What’s the magic word?

“Have a banana!” “Oops, I mean abracadabra,” joked magician Larry Marken, a performer from the International Brotherhood of Magicians who visited Spectrum Health Helen DeVos Children’s Hospital with a couple of magician friends while in town for a magic convention.

The team of magicians performed for one of the biggest groups the Child Life team has ever seen for an event of this sort in the Balk Café on a balmy summer day. It seemed everyone was in need of some lighthearted fun.

Magician Larry asked all the kiddos if they have pets at home and introduced them to his pet, which is kept in a special box. He named it Fang, his pet rope. Everyone laughed.

“He’s a wonderful pet…never makes messes around the house. Well-behaved too!”

“Fang, stay!” he commanded. “Fang, play dead!”

More laughter ensued.

He squeezed the rope tightly in the palm of his hand after cutting it in half and saying Abracadabra. His next trick would be reconnecting the two pieces.

“You want me to open my hand and show you, is that right? You don’t trust me that I’m able to reconnect these two pieces?”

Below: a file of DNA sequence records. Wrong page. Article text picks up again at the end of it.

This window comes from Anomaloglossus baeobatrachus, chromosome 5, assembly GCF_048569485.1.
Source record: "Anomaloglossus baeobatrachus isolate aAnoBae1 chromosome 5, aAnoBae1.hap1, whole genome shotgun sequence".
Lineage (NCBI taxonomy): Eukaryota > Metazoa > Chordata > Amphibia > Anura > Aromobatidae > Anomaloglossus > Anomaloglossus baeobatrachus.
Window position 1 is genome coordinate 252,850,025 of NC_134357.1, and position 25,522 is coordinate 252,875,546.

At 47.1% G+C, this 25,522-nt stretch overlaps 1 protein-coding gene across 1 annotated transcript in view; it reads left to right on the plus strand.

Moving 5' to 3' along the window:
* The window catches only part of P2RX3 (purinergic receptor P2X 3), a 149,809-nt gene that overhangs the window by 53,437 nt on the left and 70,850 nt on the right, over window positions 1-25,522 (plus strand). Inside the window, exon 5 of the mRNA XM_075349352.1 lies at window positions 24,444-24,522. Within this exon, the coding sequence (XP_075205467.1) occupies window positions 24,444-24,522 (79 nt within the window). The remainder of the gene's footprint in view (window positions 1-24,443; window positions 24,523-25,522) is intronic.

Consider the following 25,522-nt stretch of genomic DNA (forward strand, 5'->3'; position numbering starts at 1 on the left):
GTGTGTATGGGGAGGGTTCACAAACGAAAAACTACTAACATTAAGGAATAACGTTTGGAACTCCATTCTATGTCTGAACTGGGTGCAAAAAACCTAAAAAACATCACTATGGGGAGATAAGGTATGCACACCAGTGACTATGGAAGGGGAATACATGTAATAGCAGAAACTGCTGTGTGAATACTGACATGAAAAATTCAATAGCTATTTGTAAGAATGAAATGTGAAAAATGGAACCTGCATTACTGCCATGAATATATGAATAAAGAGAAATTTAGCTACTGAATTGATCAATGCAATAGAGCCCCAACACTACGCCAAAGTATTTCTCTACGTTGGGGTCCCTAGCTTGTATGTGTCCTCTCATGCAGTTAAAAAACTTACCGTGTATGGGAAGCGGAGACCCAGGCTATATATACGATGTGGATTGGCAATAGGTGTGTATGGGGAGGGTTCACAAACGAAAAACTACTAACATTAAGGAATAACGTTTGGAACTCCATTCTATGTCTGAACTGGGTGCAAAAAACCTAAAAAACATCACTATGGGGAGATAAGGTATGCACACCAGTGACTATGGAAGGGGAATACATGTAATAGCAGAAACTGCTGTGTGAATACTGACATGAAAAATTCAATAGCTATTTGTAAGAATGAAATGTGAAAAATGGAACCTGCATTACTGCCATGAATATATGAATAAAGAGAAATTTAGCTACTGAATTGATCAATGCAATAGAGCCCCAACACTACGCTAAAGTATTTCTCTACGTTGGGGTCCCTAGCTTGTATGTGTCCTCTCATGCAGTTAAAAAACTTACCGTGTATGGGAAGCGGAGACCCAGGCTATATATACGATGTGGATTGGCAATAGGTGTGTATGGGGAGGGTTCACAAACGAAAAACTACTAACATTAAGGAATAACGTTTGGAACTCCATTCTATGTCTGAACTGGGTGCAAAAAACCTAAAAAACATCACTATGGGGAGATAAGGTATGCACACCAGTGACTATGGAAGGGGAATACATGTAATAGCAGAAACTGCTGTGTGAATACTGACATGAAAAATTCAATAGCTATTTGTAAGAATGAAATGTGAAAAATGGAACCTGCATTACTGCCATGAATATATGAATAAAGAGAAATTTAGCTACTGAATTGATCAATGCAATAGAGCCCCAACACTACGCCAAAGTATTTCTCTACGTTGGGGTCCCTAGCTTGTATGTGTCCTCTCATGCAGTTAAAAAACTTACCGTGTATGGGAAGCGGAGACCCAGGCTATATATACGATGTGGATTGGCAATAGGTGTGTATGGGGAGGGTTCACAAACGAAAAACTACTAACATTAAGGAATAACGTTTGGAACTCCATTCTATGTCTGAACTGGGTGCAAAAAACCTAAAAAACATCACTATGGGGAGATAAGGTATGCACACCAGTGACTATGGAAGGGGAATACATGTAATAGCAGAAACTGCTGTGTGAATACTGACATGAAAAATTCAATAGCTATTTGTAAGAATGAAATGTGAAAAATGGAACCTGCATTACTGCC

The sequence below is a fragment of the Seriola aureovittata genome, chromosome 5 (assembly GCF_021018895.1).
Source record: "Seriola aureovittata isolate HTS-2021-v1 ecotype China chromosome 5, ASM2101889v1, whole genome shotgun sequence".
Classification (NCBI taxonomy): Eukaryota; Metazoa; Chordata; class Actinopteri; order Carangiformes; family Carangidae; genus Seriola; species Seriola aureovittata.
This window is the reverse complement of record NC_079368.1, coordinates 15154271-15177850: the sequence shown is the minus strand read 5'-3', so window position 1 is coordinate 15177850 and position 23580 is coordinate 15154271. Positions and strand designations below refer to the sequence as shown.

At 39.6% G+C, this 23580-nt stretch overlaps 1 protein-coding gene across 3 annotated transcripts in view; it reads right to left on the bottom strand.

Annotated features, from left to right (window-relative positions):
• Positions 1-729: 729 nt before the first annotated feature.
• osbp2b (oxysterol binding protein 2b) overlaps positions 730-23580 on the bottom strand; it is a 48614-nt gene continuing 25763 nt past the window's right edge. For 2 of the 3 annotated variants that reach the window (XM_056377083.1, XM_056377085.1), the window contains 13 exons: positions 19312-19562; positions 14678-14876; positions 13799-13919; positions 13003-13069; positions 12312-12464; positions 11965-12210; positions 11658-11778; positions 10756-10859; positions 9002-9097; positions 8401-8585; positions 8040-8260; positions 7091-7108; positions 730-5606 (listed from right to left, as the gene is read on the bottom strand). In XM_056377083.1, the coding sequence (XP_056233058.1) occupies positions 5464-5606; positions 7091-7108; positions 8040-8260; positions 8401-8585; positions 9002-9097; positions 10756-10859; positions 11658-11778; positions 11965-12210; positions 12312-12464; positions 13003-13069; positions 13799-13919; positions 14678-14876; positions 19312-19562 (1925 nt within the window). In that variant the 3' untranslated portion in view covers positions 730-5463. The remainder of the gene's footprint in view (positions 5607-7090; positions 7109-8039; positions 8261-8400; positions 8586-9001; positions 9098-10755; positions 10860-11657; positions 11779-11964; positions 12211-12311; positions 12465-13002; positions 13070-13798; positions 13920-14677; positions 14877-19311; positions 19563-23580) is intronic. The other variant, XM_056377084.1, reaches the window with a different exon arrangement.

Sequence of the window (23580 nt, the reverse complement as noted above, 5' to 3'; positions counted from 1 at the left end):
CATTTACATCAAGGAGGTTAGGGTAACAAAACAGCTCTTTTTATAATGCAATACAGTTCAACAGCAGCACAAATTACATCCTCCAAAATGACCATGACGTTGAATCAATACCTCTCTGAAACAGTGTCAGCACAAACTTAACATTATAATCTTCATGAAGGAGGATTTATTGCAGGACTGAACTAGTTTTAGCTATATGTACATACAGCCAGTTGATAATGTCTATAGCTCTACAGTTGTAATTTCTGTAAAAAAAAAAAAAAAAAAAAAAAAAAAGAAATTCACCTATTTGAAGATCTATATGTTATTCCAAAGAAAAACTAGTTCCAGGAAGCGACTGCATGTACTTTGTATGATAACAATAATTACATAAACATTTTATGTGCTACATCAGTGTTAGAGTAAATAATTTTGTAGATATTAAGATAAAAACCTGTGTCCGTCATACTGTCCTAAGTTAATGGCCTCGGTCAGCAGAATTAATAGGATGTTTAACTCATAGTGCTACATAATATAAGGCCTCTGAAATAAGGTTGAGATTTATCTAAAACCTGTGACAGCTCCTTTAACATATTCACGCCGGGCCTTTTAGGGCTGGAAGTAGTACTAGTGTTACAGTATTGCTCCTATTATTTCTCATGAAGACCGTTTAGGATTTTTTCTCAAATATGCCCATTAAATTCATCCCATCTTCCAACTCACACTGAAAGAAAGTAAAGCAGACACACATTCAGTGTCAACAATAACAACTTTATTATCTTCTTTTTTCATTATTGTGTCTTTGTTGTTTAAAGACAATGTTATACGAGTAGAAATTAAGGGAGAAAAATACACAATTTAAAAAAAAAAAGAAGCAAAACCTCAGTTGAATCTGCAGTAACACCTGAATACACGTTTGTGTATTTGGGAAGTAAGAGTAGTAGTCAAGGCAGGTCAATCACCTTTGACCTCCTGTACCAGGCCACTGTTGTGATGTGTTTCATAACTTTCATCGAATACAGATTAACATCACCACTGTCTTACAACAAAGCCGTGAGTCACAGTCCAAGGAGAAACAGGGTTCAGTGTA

Several kids spoke up and shared skepticism about his skills.

He soon showed off the two pieces he had tied together. The crowd seemed less than impressed until he began to move the knot up and down the piece of rope and then completely remove it, resulting in the original piece of rope.

Magic McCoy took the stage next.

He explained that magicians usually have a magic wand. And some have a magic cane. He spun a special cane in the air in front of the crowd.

His cane unexpectedly burst into a bouquet of red roses.

“I will give these to my wife when I get home,” he joked.

The magicians had several assistants grace the stage for a variety of additional tricks.

A crowd favorite involved Alexis, 6, who went on stage to help count pieces of tissue paper.

Alexis said she could count to 100, but needed her fingers to help. She ripped the tissue paper in half and counted as they multiplied. The crowd was then instructed to blow on the paper to make the magic kick in.

Alexis then began to pull out a never-ending stream of colored paper from the magician’s hands.

The kids were impressed.

Scott Hood was the final magician to perform. His closing act consisted of a magic tablecloth and small table he made rise in the air and fly back and forth in front of the crowd, who issued oohs and aahs.

“I really like your magic tricks!” one little guy exclaimed at the end of the show.